2013 has come and gone, and I wanted to take a stab at creating my own Game of the Year top ten list. This was not an easy thing to do. There are games that deserve honorable mentions, games I have still to experience, and others which were huge disappointments, but each of those will need to be addressed another day.
1. The Last of Us
The Last of Us is my clear choice for Game of the Year, and is a strong contender for game of the generation. It pushes the limits of what the PlayStation 3 is capable of, and the game looks amazing in all of its post-apocalyptic splendor and horror. I found the gameplay enjoyable, and appreciated the tension that resulted from higher difficulties, sneaking past clickers with limited ammo and trying desperately not to make a sound. The combat wasn’t perfect 100% of the time, especially how your companions would essentially be invisible to enemies, but I understand the reasons Naughty Dog went that route, and it never detracted from the overall experience. The Last of Us also did what I didn’t think any other game could: it made zombies interesting and frightening again. The biological, fungal spin on the infected was equal parts fascinating and horrifying, and it really helps them stand apart in what feels like an over-crowded genre. The narrative is nothing short of brilliant, and Joel and Ellie are some of the best, most detailed, nuanced characters I’ve ever played in a video game. From the game’s initial sequence to its jaw-dropping conclusion, I actually cared about these characters, even if I didn’t always find myself aligned with their motivations. Even after the game faded to black and the credits rolled, it took me weeks to get it out of my head. The Last of Us is a masterpiece that absolutely should not be missed.
2. Assassin’s Creed IV: Black Flag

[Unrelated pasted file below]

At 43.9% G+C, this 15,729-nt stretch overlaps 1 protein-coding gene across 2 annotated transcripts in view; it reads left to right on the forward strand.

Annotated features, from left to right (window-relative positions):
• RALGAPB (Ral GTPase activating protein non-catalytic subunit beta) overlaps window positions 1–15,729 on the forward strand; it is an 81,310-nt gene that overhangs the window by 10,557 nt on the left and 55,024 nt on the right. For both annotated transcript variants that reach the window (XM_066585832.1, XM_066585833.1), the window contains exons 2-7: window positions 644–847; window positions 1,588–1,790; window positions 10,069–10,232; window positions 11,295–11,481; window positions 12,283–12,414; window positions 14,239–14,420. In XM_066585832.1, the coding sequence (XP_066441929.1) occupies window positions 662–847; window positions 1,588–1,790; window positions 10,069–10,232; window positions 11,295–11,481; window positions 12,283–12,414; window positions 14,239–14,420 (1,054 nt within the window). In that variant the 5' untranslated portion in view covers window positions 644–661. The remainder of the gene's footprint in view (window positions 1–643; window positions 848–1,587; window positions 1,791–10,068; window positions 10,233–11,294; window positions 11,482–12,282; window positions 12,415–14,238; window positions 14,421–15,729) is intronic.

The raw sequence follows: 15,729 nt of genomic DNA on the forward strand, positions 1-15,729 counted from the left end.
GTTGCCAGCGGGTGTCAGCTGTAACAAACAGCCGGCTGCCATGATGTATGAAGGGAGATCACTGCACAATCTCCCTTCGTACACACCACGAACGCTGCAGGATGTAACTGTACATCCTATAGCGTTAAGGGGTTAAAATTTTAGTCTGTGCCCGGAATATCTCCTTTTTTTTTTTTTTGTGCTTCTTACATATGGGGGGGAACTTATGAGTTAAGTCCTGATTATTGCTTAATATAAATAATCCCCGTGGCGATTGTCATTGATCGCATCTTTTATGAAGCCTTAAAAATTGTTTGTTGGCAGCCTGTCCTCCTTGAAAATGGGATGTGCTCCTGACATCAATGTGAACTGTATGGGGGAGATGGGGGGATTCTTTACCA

Before AC4, I had never played an Assassin’s Creed game. I’d read about the franchise and talked to friends who played it, but it never really appealed to me. All of that changed with Black Flag. When I heard it would be a tale of pirates and plunder and would feature open sea battles, I knew I had to play it. As someone who grew up loving the original Sid Meier’s PIRATES!, I just couldn’t pass it up. Black Flag resonated with me so strongly that it is the main reason I chose to purchase a Playstation 4 in 2013. The core story and traditional Assassin’s Creed gameplay are nothing special, and I probably love the game so much for being the least like any AC game in the franchise. The protagonist is a likeable pirate stereotype, just a puckish rogue looking for fame and fortune, and I appreciate that he’s just as clueless and indifferent to the whole Templars vs Assassins war as I am. Having to follow someone and eavesdrop on them is all well and fine, but they’re my least favorite missions by far. Fortunately, the animus mission rating system is not only a clever tie-in to the modern-day story; it also allows me to one-star these missions, and the feedback is actually being reviewed by Ubisoft. It’s the rest of the game, literally everything else other than the main story, that keeps me logging countless hours. The sea battles, sacking fortresses, collecting sea shanties for my crew to sing, upgrading my ship and personal arms, hunting and harpooning, all of it combines to help me live out my dreams of a life on the high seas. Even the companion app is extremely well done, and thanks to AC4, I’m finally buying into the idea of second screen functionality. The Kenway’s Fleet mini-game gets a special mention here for not only being fun on its own, but also providing me with a reason to go pick a fight with the biggest, nastiest ships I can find in the main game. Ubisoft has found gold with Black Flag, and I hope they realize it. I’m still apathetic to where they take the Assassin’s Creed universe from here, but they could easily turn this into a brand new pirate IP with a little reworking. Do that, and I’d be the first one to climb aboard and set sail.